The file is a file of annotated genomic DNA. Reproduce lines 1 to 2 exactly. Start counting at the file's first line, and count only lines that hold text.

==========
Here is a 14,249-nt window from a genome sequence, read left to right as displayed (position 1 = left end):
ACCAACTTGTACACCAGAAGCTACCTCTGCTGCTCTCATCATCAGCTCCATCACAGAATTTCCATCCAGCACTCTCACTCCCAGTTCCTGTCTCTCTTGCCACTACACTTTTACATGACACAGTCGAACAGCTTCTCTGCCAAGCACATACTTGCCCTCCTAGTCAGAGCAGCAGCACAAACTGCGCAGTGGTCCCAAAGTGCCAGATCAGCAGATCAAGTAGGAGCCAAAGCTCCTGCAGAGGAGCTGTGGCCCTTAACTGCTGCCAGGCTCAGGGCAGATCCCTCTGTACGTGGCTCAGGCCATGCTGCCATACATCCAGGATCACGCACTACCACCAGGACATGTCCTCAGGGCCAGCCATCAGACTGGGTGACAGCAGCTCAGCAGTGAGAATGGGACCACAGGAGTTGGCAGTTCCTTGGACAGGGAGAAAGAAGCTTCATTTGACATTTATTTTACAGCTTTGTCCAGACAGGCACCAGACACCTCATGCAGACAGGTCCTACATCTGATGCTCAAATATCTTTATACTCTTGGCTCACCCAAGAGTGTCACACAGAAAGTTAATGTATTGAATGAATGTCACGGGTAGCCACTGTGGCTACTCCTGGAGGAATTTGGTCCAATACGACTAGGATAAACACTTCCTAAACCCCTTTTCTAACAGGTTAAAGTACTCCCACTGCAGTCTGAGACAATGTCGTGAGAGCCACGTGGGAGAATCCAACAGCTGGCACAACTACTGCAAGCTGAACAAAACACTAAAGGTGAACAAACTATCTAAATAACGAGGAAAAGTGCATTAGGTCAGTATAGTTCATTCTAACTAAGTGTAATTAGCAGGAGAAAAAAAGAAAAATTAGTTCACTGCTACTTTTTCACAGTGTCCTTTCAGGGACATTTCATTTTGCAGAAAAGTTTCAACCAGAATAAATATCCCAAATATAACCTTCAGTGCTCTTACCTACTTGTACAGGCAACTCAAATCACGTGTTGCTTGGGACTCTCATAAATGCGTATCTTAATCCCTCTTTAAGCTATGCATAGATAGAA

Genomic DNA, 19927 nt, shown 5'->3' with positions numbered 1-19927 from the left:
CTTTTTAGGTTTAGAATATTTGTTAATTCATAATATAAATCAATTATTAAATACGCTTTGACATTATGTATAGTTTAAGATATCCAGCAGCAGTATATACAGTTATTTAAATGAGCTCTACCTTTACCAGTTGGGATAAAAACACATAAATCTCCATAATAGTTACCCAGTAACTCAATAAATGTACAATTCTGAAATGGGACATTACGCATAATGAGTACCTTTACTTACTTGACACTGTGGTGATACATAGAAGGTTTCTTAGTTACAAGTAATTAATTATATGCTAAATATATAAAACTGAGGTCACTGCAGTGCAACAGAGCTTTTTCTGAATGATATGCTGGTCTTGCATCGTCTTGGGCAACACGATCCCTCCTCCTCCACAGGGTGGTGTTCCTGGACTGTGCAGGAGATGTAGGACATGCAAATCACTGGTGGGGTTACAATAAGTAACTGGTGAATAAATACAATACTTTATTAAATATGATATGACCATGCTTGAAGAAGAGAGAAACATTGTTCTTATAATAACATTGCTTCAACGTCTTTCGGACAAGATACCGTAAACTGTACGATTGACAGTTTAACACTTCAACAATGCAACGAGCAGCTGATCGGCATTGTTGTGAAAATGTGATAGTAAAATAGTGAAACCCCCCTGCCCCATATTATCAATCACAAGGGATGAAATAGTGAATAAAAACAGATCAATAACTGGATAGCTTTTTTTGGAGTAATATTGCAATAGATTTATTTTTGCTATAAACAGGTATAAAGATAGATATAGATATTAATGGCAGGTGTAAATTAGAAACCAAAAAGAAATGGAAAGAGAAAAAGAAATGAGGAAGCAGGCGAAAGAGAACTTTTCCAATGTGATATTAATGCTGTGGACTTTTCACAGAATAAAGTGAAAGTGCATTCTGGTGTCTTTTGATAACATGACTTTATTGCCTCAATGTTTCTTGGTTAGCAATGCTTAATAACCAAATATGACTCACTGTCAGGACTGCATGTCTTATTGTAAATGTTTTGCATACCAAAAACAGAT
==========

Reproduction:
Here is a 14,249-nt window from a genome sequence, read left to right as displayed (position 1 = left end):
ACCAACTTGTACACCAGAAGCTACCTCTGCTGCTCTCATCATCAGCTCCATCACAGAATTTCCATCCAGCACTCTCACTCCCAGTTCCTGTCTCTCTTGCCACTACACTTTTACATGACACAGTCGAACAGCTTCTCTGCCAAGCACATACTTGCCCTCCTAGTCAGAGCAGCAGCACAAACTGCGCAGTGGTCCCAAAGTGCCAGATCAGCAGATCAAGTAGGAGCCAAAGCTCCTGCAGAGGAGCTGTGGCCCTTAACTGCTGCCAGGCTCAGGGCAGATCCCTCTGTACGTGGCTCAGGCCATGCTGCCATACATCCAGGATCACGCACTACCACCAGGACATGTCCTCAGGGCCAGCCATCAGACTGGGTGACAGCAGCTCAGCAGTGAGAATGGGACCACAGGAGTTGGCAGTTCCTTGGACAGGGAGAAAGAAGCTTCATTTGACATTTATTTTACAGCTTTGTCCAGACAGGCACCAGACACCTCATGCAGACAGGTCCTACATCTGATGCTCAAATATCTTTATACTCTTGGCTCACCCAAGAGTGTCACACAGAAAGTTAATGTATTGAATGAATGTCACGGGTAGCCACTGTGGCTACTCCTGGAGGAATTTGGTCCAATACGACTAGGATAAACACTTCCTAAACCCCTTTTCTAACAGGTTAAAGTACTCCCACTGCAGTCTGAGACAATGTCGTGAGAGCCACGTGGGAGAATCCAACAGCTGGCACAACTACTGCAAGCTGAACAAAACACTAAAGGTGAACAAACTATCTAAATAACGAGGAAAAGTGCATTAGGTCAGTATAGTTCATTCTAACTAAGTGTAATTAGCAGGAGAAAAAAAGAAAAATTAGTTCACTGCTACTTTTTCACAGTGTCCTTTCAGGGACATTTCATTTTGCAGAAAAGTTTCAACCAGAATAAATATCCCAAATATAACCTTCAGTGCTCTTACCTACTTGTACAGGCAACTCAAATCACGTGTTGCTTGGGACTCTCATAAATGCGTATCTTAATCCCTCTTTAAGCTATGCATAGATAGAA